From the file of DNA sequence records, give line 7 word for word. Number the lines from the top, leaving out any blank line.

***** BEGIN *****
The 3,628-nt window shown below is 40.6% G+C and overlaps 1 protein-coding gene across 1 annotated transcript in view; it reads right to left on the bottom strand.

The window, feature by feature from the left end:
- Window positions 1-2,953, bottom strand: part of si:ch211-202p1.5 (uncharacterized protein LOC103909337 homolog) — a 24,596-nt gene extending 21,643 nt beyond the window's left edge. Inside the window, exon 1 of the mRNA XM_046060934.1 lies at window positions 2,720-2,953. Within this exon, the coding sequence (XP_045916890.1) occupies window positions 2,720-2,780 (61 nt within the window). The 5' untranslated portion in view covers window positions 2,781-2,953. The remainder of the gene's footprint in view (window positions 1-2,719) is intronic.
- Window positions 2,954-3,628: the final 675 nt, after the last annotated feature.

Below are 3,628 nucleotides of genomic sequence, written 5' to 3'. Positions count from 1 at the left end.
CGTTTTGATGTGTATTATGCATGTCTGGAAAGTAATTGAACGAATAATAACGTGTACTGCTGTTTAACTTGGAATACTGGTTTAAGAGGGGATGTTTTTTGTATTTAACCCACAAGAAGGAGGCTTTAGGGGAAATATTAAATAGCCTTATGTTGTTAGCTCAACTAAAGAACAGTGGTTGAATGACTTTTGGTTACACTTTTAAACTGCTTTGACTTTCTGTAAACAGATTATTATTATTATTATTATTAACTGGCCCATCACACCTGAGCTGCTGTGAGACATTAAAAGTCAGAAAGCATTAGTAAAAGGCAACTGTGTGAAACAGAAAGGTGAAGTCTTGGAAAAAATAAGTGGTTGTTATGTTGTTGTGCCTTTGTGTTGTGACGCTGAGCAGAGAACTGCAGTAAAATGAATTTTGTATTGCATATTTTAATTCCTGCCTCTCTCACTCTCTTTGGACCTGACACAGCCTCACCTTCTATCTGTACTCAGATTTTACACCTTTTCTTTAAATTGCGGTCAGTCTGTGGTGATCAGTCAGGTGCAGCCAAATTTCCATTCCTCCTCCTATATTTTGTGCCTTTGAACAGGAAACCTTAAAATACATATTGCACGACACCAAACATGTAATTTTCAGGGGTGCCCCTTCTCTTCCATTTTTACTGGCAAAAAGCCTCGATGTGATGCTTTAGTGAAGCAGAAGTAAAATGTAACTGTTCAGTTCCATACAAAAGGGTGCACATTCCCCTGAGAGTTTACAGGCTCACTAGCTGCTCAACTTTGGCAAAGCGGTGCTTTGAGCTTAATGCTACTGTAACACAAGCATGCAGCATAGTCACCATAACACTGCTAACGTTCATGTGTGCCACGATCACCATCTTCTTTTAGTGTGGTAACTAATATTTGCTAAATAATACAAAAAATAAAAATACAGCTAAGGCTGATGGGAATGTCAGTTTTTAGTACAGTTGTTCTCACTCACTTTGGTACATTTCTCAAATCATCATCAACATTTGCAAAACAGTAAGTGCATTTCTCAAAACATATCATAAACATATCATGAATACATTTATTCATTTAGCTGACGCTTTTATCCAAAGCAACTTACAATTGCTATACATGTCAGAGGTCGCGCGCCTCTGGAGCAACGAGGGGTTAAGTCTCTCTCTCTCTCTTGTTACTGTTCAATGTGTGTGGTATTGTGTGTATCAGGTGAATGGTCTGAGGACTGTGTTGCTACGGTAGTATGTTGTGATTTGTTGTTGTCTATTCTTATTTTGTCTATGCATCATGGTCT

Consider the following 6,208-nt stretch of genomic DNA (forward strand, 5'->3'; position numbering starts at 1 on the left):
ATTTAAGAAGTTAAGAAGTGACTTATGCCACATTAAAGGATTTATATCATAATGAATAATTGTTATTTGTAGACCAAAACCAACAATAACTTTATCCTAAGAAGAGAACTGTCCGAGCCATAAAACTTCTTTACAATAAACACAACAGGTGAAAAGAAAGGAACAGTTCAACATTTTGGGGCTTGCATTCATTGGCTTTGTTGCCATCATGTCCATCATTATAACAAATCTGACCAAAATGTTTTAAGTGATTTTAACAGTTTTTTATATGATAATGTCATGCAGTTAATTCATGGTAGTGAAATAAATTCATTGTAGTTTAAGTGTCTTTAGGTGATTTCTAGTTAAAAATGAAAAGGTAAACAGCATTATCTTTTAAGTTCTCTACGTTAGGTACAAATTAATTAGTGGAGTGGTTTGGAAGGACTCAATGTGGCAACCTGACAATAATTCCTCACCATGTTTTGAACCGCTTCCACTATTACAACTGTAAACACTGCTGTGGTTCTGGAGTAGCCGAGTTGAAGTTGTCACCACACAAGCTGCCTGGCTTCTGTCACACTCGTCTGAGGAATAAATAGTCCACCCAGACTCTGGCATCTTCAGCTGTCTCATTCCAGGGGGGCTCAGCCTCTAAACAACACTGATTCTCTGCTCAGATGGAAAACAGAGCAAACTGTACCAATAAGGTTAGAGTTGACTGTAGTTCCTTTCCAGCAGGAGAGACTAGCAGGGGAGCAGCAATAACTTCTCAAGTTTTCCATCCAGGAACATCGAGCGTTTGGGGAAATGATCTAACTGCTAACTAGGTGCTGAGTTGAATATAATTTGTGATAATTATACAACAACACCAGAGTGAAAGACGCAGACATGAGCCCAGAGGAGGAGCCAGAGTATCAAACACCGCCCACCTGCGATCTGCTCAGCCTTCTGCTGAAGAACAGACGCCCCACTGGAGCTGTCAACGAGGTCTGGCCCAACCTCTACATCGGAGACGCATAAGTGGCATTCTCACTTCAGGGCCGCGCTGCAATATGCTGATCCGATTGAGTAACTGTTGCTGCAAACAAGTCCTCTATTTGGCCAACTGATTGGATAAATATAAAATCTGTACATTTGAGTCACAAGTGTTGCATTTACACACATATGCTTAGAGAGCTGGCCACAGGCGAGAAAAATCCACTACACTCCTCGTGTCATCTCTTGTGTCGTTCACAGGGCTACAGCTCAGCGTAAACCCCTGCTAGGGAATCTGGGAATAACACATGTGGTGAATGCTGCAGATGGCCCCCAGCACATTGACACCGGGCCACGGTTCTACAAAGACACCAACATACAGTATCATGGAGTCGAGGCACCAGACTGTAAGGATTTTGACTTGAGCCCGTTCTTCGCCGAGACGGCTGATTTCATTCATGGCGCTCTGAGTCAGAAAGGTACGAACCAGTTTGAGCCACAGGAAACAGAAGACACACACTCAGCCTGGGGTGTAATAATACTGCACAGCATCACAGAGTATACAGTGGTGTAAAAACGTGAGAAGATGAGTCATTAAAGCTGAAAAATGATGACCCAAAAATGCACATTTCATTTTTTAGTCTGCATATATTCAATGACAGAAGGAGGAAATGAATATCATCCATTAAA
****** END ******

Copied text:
Consider the following 6,208-nt stretch of genomic DNA (forward strand, 5'->3'; position numbering starts at 1 on the left):